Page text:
From the time we recorded the EP in 2022 to now, it has been interesting to witness which aspects of our sound have strengthened. As we continue to develop, we find ourselves leaning more and more on indie-soul and indie-pop qualities, especially when it comes to melodies and chord progressions. Our goal is to lean into our unique musical strengths when writing new songs and to see how we can make those elements pillars within the indie pop and indie soul genres. We are always open to exploring new genres and seeing how specific members’ influences shape their playing at the time.
Julia, your lead vocalist, finds lyrical connection with Courtney Barnett. Could you elaborate on the themes or emotions that resonate most strongly with the band and how they translate into your songwriting?
Courtney Barnett is dry and honest, I find myself drawn to her lyrics because she doesn’t always beat around the bush—she says things as they are. It is easy to get overwhelmed with the idea that my lyrics need to have these really deep meanings and she is a good reminder that even direct lyrics are powerful, and oftentimes more relatable.
The club founded by Elliott Obermaier played a role in your formation. Can you discuss how the dynamic between the band members evolved during your time at the Bloomington Delta Music Club, and how that camaraderie continues to shape your music today?
Bloomington Delta gave us all a freeform environment to develop that early musical chemistry with one another without the fear of making a mistake in a professional environment. That space allowed us to learn how to communicate with each other effectively in terms of music – whether it be decisions on stage or off – which is still at the core of how we approach every part of the band. We play music because we love it and because we love being able to do it with each other. The freedom that came from that mentality within the club still drives us.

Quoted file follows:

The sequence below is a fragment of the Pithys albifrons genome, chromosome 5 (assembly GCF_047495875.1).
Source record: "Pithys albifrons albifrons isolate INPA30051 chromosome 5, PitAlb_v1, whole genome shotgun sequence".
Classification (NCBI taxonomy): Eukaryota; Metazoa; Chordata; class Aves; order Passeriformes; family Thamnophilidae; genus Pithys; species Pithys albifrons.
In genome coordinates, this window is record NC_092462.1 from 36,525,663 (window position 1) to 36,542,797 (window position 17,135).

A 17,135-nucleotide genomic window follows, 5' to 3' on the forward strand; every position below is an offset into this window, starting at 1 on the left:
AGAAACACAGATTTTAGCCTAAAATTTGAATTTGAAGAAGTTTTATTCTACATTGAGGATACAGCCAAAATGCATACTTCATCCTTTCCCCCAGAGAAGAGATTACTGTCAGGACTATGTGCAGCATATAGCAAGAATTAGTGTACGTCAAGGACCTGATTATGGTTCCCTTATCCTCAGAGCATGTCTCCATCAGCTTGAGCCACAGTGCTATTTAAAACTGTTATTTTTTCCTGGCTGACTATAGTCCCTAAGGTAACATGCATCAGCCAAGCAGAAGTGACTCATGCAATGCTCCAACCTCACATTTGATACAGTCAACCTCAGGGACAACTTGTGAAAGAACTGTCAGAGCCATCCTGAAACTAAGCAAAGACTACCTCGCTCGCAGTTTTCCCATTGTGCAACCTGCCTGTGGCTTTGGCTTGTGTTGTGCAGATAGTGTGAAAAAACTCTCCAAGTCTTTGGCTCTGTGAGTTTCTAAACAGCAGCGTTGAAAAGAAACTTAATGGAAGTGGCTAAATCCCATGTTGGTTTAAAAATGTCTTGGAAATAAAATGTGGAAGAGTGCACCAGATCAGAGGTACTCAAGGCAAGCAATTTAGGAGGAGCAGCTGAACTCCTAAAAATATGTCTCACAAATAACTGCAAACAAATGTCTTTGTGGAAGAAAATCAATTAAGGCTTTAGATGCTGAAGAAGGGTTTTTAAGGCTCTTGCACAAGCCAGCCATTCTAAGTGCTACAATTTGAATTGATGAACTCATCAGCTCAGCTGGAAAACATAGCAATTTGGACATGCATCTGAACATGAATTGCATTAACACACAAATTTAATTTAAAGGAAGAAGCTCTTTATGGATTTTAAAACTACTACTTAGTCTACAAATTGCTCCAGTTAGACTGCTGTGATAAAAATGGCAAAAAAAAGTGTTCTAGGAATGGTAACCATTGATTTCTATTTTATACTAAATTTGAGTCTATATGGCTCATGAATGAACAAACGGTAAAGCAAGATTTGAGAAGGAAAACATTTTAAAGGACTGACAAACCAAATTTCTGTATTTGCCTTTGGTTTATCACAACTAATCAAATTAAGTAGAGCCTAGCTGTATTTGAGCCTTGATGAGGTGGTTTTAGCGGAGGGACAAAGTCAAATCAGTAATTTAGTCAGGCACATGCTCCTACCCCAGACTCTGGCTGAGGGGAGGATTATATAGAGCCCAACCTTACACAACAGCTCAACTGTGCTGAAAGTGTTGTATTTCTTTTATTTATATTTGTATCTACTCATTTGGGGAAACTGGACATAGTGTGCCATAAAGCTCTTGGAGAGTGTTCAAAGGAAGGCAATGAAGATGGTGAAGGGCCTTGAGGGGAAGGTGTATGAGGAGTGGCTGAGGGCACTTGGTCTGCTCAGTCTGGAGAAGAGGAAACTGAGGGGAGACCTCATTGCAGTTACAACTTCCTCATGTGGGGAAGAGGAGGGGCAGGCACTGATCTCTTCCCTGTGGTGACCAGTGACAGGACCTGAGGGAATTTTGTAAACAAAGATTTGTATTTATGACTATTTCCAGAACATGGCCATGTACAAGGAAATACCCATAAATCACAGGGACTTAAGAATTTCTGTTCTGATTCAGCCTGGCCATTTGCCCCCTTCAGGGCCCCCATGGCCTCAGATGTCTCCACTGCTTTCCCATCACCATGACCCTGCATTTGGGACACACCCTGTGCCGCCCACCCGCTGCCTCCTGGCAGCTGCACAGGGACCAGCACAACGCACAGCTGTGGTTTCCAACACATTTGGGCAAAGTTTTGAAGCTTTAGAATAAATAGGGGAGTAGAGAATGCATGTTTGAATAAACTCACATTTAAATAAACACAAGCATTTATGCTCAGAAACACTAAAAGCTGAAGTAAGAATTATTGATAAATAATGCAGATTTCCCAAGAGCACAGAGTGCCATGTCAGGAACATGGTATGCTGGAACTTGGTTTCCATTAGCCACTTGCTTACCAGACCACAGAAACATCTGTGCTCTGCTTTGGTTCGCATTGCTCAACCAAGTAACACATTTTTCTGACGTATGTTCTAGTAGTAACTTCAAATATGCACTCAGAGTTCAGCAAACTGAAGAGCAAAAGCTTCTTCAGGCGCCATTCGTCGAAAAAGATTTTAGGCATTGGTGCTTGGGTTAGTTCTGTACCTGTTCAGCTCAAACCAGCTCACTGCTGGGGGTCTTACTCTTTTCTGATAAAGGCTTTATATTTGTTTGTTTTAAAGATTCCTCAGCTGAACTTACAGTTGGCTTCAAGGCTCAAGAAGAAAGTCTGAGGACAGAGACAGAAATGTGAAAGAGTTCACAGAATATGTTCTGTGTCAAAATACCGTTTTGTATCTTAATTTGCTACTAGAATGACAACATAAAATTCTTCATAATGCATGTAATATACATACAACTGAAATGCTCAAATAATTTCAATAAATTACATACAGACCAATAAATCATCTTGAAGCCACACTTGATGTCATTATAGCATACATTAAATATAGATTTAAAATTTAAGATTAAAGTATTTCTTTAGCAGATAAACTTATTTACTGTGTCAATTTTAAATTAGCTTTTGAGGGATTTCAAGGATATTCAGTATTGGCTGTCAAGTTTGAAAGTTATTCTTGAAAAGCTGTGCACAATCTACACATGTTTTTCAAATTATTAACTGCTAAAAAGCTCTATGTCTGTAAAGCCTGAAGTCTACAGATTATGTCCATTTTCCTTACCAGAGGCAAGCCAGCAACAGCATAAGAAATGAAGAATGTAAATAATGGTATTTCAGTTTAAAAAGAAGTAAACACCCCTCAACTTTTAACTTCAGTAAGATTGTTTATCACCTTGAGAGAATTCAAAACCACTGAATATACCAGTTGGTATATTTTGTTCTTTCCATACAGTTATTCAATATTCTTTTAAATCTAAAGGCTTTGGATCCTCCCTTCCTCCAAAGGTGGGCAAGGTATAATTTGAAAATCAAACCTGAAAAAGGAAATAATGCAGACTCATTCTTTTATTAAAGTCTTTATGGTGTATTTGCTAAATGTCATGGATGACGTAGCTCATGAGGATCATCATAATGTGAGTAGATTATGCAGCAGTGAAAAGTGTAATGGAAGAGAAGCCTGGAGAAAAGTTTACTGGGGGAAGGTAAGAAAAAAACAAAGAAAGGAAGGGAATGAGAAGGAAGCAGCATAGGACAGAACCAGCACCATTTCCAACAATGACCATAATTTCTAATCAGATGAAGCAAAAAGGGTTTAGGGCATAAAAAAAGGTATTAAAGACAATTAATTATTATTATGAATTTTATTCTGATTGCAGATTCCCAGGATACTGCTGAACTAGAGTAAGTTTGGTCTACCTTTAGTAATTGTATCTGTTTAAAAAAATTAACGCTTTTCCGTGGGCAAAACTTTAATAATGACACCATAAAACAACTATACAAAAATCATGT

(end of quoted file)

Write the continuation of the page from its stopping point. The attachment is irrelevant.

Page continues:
As you venture beyond the Midwest, do you foresee your music responding to different audience dynamics and cultural contexts? How do you plan to maintain the intimacy and connection with your audience as your fanbase grows?
Our intimacy and connection with the audience comes as a by-product of the fun and sincerity we have with each other on stage. Julia has always been excellent at being the connective tissue to the audience, making them feel just as part of the experience as we are. As we step into new audiences and cultural spheres, our goal will always be to make the audience feel as though they are experiencing the same joy that we feel sharing and playing our music. In short, our plan is to stay genuine on stage and make it as palpable to the audience as we can.
Your singles “Callin’ To Karma” and “Lady” have garnered attention. Can you share a behind-the-scenes glimpse into your songwriting process, particularly how personal experiences or moments influence the creation of your music?
Lady was the first song we ever wrote together as a band. It came as a spur-of the moment idea that fleshed itself out over a single practice-turned-writing-session. A few of the instrumentalists sat and devised the phrases of the verse, while our trumpet player and vocalists sat and worked the melodies and lyrics. Callin’ to Karma was a similar process, where a musical idea was fleshed out and then shared with the vocalists who write the melodies. Callin’ to Karma was a really fun writing process where the song came together quite quickly. We were in the midst of writing for the EP when Emma and Julia came to us with the lyrics for Karma. They said they weren’t sure if we would like them and proceeded to sing over the instrumental recording we had taken on Zach’s voice memos app. We were all instantly blown away.
The EP title “Tino’s Place” suggests a certain significance. Could you shed light on the meaning behind the title and any stories or inspirations associated with it?
Tino’s Place is named after our old vocalist Emma Spartz’s cat Tino. Her apartment served as the hub for a lot of our original song ideas for the EP. We thought it was fitting to pay homage to that fact and call it Tino’s Place.
Your music captures honest emotions, from heartfelt pleas to emotional vents. How do you strike a balance between vulnerability and relatability in your lyrics, and what message do you hope your listeners take away from these emotional expressions?
We think the key is to not allow the entire song to get bogged down in specific details. For example, Red Wine White Wine’s verses tell a personal narrative, while the choruses remark on a much more universal experience, albeit bluntly. Lines like “please don’t call me baby” feel like statements that a lot of people can relate to, and it comes from a place of real frustration. Why get bogged down in telling an overly-nuanced narrative when what you want to say is right in front of you?